Richard Mayhew


1924, Amityville, New York

What color is love? Fear? Desire? Richard Mayhew discusses the connection between emotion and color. Learn more about the mystique of his landscape paintings, how his work connects with his Native American and African American heritage, and his involvement with the Spiral, a New York–based collective that formed in the mid-1960s to discuss the role of African American artists in the civil rights movement and American culture.

Audio Stories

Connecting paint, identity, and landscape

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Paintings are based on emotion. I use landscape image as a metaphor for the feeling of time and illusion. I drove across the United States from New York to San Francisco three times, and every time I went across the country, I see nature differently because I’ve learned from one trip to the other and understood what I was looking at. Being influenced by Hudson River School, the landscape painters, and respecting what they’re doing about their illusion, they invited me to go paint in this plantation in Georgia.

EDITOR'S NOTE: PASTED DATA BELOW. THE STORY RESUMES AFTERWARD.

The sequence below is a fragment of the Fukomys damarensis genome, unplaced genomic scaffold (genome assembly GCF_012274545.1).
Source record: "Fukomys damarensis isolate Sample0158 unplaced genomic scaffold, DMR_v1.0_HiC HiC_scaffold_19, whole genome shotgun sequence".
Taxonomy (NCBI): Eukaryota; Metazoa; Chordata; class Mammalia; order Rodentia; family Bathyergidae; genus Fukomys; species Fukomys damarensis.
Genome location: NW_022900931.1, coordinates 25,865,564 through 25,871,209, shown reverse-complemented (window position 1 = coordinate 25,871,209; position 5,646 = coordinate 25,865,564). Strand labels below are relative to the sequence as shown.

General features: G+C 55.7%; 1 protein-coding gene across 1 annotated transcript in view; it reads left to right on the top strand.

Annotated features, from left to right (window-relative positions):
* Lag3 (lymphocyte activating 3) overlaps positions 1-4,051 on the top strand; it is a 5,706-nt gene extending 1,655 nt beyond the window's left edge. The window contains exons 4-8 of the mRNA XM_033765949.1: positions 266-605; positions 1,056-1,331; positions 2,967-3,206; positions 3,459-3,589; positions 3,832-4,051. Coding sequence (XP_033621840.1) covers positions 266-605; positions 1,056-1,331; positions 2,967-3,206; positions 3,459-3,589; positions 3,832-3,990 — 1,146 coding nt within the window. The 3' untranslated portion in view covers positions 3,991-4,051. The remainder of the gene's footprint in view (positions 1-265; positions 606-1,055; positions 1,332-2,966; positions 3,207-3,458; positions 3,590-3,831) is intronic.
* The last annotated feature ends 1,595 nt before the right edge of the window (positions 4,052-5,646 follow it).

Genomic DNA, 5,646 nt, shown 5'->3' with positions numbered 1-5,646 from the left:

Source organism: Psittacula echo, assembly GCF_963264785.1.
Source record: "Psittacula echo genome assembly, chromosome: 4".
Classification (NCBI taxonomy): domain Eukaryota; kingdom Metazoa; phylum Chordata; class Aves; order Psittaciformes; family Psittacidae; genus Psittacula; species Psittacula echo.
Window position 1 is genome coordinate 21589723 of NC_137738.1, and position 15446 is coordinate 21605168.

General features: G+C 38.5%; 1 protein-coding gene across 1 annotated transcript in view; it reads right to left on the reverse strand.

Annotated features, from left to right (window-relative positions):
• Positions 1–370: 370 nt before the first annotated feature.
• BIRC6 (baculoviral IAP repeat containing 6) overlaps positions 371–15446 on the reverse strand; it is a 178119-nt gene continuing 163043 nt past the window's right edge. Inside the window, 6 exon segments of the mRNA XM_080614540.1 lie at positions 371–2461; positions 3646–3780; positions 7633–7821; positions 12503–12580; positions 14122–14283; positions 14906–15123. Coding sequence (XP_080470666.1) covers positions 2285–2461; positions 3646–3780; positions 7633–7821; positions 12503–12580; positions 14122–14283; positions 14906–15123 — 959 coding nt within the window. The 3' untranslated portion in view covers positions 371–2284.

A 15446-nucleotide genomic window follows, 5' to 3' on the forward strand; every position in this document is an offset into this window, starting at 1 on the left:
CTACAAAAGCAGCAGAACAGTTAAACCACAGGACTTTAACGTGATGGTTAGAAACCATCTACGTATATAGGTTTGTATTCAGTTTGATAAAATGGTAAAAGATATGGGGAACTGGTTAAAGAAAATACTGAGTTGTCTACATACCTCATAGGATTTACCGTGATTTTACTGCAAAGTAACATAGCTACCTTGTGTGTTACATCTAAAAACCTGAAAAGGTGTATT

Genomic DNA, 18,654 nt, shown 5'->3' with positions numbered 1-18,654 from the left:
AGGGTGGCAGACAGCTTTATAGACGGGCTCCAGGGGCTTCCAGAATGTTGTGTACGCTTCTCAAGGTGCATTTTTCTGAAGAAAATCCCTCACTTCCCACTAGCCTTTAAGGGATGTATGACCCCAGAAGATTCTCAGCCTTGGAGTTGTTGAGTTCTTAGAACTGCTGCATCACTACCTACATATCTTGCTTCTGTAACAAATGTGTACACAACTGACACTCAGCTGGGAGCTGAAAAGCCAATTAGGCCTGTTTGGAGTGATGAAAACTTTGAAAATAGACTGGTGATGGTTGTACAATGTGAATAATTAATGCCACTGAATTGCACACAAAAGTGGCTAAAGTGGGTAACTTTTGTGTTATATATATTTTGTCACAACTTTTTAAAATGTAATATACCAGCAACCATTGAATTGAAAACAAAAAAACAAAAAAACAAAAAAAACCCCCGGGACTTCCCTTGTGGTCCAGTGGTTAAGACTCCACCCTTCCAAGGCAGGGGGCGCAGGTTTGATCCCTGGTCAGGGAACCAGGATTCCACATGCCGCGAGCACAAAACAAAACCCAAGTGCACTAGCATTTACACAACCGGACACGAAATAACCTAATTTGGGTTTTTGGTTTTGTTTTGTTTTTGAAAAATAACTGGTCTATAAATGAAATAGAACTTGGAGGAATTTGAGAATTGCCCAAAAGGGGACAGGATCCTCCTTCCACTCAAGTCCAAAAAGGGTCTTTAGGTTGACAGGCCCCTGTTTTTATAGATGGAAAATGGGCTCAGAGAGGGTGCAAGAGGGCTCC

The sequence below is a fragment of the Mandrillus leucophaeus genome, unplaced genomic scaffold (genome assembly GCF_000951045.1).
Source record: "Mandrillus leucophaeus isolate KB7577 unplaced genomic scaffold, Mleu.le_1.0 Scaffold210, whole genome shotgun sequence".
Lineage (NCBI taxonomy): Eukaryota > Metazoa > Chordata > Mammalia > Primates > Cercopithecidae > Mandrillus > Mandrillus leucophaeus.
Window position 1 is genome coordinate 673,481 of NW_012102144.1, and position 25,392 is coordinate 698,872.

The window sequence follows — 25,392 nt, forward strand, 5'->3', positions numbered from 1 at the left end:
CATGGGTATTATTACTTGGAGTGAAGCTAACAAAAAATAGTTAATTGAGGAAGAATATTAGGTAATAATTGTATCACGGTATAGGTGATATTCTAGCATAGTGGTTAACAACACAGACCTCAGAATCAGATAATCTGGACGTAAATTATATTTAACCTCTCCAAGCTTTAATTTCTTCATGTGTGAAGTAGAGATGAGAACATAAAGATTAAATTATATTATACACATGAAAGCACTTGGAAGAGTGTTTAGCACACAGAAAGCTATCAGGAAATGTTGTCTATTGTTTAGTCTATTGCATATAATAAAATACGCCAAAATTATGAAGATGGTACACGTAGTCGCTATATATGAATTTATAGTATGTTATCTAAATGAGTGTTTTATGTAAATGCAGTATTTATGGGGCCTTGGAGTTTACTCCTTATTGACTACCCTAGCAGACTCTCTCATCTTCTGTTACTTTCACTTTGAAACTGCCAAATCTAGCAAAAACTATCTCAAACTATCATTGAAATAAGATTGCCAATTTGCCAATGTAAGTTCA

There’s a whole big, bushy area around me, and I was looking and I said, “I wonder what happened in that area down there?” How were the slaves being treated?” So I did a painting of that area. My paintings, in terms of Afro-American and Native American, their blood is in the soil of the United States. So that’s part of nature. And so that combination is why I paint landscapes. 

You can’t just look at a painting and see one thing. There is this other element going on. There’s a whole understanding of Native Americans in terms of the phenomena of nature, because Native Americans just survived and lived for years, a very healthy existence just by nature. 

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